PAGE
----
“Norm: “I have a car.”
John: “Let’s call that car normsCar. Check to see if your car has a door. We’ll call it normsCarDoor. Does normsCar have a normsCarDoor?”
John: “Great, but if you don’t just skip the rest of this – I won’t be able to tell you how to drive a car.”
Norm: “I have a car door.”
John: “Once you open the door check and see if it has a seat we’ll call normsComfySeat. If you don’t have a seat skip the rest of this – I won’t be able to tell you how to drive a car.”
Norm: “I have a seat”
John: “Things have changed scope a bit – can you check whether you have a door again for me – we called it normsCarDoor?”………..
I think you can see where this is going. Classes have contracts. It should be reasonable to talk about a car that always has a door and a seat without having to neurotically check at all times.
Unlike the real world, when we code we make new things up all the time. So even though seats and doors can be reasonably inferred on cars the things that a UserAgentControl may or may not have probably won’t be obvious. Does the UserAgentControl have a ThrottleManager all the time? If I have a non-nullable class type I can check by looking at the class. If I get it wrong for some reason maybe I can have the compiler issue a warning. Maybe I can be forced to “conjugate” it with a special syntax every time I use it to help me remember (“.” vs. “->” in C++). Or a naming convention.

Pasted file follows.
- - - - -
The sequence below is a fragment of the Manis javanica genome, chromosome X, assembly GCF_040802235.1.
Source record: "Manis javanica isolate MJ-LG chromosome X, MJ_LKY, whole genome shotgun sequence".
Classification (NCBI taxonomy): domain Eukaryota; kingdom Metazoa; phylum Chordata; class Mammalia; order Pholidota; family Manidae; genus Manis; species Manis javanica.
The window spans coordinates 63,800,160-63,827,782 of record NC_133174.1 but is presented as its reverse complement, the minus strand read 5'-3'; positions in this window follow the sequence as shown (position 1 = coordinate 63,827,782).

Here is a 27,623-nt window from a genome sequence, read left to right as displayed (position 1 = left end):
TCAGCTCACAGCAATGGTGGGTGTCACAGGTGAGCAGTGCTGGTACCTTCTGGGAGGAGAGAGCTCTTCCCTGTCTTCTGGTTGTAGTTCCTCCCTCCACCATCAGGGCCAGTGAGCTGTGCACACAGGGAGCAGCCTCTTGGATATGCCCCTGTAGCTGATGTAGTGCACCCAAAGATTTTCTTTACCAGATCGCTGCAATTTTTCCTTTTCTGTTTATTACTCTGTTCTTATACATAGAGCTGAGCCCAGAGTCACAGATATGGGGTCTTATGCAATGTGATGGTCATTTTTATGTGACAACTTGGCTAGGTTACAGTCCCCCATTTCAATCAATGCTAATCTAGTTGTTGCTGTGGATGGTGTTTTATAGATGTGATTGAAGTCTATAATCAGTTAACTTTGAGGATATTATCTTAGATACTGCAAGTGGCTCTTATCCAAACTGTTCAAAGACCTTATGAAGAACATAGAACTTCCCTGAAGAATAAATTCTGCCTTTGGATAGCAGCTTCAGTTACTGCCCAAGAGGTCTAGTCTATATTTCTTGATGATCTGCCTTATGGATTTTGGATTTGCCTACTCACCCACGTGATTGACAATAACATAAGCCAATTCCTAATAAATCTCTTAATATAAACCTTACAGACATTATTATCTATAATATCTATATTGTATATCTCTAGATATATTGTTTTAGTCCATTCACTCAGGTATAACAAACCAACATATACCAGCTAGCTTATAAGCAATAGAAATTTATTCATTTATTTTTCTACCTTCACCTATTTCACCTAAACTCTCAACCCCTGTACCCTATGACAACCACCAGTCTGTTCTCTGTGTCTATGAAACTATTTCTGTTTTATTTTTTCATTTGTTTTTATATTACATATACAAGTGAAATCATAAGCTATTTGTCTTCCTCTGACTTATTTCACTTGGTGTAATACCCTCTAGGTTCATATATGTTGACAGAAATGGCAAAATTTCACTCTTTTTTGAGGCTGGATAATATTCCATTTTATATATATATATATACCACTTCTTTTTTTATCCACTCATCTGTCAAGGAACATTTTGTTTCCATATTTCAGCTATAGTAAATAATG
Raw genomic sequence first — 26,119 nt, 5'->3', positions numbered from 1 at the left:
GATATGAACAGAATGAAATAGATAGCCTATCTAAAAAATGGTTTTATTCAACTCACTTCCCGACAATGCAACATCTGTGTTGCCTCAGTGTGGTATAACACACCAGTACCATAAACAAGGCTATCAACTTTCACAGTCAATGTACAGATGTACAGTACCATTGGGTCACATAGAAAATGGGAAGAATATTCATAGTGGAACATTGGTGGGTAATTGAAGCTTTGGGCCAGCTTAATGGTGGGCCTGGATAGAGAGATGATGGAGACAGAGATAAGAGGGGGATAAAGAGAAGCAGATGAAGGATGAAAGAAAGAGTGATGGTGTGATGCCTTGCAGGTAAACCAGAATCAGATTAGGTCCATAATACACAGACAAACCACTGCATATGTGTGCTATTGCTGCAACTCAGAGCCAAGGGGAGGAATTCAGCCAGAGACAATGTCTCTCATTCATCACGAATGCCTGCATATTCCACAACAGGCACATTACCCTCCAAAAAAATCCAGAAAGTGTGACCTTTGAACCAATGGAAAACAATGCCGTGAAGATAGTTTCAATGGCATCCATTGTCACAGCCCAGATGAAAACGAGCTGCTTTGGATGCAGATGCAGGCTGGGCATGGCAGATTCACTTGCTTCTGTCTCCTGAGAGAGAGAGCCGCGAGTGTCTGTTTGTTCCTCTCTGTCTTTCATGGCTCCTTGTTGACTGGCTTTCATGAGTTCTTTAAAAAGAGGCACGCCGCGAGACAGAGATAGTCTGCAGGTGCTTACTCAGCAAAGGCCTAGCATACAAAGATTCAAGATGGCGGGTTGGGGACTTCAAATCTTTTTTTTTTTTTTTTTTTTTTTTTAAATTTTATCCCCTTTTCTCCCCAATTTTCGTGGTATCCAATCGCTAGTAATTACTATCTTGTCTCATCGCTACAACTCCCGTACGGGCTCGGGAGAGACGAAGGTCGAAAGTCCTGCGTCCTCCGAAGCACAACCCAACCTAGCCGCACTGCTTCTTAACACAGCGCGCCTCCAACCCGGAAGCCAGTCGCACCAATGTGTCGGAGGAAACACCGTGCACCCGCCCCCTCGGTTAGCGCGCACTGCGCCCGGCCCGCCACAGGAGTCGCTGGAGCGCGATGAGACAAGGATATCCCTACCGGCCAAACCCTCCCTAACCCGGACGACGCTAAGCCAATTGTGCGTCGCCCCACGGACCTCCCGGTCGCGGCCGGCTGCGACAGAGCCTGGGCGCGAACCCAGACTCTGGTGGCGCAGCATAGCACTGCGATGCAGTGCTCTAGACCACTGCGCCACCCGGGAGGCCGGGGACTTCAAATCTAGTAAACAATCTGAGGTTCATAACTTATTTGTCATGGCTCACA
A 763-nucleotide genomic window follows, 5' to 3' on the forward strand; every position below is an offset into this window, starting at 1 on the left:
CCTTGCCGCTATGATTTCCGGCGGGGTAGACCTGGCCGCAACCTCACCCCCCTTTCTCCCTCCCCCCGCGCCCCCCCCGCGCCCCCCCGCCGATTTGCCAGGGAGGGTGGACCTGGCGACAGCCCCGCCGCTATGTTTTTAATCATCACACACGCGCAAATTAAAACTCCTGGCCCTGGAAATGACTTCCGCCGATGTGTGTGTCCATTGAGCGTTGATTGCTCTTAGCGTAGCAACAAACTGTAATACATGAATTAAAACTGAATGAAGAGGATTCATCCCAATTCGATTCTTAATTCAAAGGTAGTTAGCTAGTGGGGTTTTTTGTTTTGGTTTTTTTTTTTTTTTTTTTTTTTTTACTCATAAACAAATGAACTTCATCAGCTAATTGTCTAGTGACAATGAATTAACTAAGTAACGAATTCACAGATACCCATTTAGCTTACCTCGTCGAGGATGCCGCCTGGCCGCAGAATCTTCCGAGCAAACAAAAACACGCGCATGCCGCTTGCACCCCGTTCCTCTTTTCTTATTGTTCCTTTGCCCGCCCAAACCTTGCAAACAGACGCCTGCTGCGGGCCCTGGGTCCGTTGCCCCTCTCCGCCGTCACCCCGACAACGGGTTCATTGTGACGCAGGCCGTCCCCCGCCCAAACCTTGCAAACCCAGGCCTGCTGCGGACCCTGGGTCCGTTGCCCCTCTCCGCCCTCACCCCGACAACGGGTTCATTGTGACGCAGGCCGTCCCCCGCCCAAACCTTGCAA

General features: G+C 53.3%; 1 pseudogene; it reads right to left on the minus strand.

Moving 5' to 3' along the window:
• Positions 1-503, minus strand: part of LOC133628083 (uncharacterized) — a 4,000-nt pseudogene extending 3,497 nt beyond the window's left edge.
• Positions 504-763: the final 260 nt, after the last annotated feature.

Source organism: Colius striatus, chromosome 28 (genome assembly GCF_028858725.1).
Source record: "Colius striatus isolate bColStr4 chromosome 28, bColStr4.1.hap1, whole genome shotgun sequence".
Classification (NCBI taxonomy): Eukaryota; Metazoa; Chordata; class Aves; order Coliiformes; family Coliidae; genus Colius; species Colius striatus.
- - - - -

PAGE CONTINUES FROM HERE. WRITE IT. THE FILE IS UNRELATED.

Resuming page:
Why is this such an overarching problem?
It may seem like griping over a simple check for a things existence. Except this check can conceivably apply to each and every object I can have (or don’t have). This makes the issue enormous. A lot of the time programmers put in checks for null when it seems appropriate or when unit testing throws an exception at run-time. This sounds a whole lot like something statically typed languages are supposed to help us protect ourselves against. The unchecked null is by far the most common runtime error and the “overchecked” null one of the most prevalent unintentional code obfuscation techniques.
Solutions that don’t involve changing existing languages: